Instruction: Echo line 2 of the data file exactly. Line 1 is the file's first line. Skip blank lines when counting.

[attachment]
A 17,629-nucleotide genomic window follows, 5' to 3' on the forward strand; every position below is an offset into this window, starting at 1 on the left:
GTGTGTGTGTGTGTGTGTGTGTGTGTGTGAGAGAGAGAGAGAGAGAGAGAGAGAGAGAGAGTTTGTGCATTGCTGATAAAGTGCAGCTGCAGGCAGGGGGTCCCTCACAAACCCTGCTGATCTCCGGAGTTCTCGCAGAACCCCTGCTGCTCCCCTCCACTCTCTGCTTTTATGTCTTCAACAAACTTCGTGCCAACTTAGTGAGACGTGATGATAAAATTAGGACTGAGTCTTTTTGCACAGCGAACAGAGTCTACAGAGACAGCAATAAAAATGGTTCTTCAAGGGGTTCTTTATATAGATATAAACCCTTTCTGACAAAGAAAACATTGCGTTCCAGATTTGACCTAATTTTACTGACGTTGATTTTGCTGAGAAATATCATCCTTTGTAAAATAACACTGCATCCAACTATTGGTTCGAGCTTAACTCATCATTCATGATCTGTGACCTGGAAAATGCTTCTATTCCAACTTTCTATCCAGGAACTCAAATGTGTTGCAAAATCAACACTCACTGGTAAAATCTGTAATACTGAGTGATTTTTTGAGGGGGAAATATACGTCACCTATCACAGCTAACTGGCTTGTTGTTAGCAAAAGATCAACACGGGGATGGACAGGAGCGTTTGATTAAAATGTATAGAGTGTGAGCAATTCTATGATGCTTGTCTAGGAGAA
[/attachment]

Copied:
GTGTGTGTGTGTGTGTGTGTGTGTGTGTGAGAGAGAGAGAGAGAGAGAGAGAGAGAGAGAGTTTGTGCATTGCTGATAAAGTGCAGCTGCAGGCAGGGGGTCCCTCACAAACCCTGCTGATCTCCGGAGTTCTCGCAGAACCCCTGCTGCTCCCCTCCACTCTCTGCTTTTATGTCTTCAACAAACTTCGTGCCAACTTAGTGAGACGTGATGATAAAATTAGGACTGAGTCTTTTTGCACAGCGAACAGAGTCTACAGAGACAGCAATAAAAATGGTTCTTCAAGGGGTTCTTTATATAGATATAAACCCTTTCTGACAAAGAAAACATTGCGTTCCAGATTTGACCTAATTTTACTGACGTTGATTTTGCTGAGAAATATCATCCTTTGTAAAATAACACTGCATCCAACTATTGGTTCGAGCTTAACTCATCATTCATGATCTGTGACCTGGAAAATGCTTCTATTCCAACTTTCTATCCAGGAACTCAAATGTGTTGCAAAATCAACACTCACTGGTAAAATCTGTAATACTGAGTGATTTTTTGAGGGGGAAATATACGTCACCTATCACAGCTAACTGGCTTGTTGTTAGCAAAAGATCAACACGGGGATGGACAGGAGCGTTTGATTAAAATGTATAGAGTGTGAGCAATTCTATGATGCTTGTCTAGGAGAA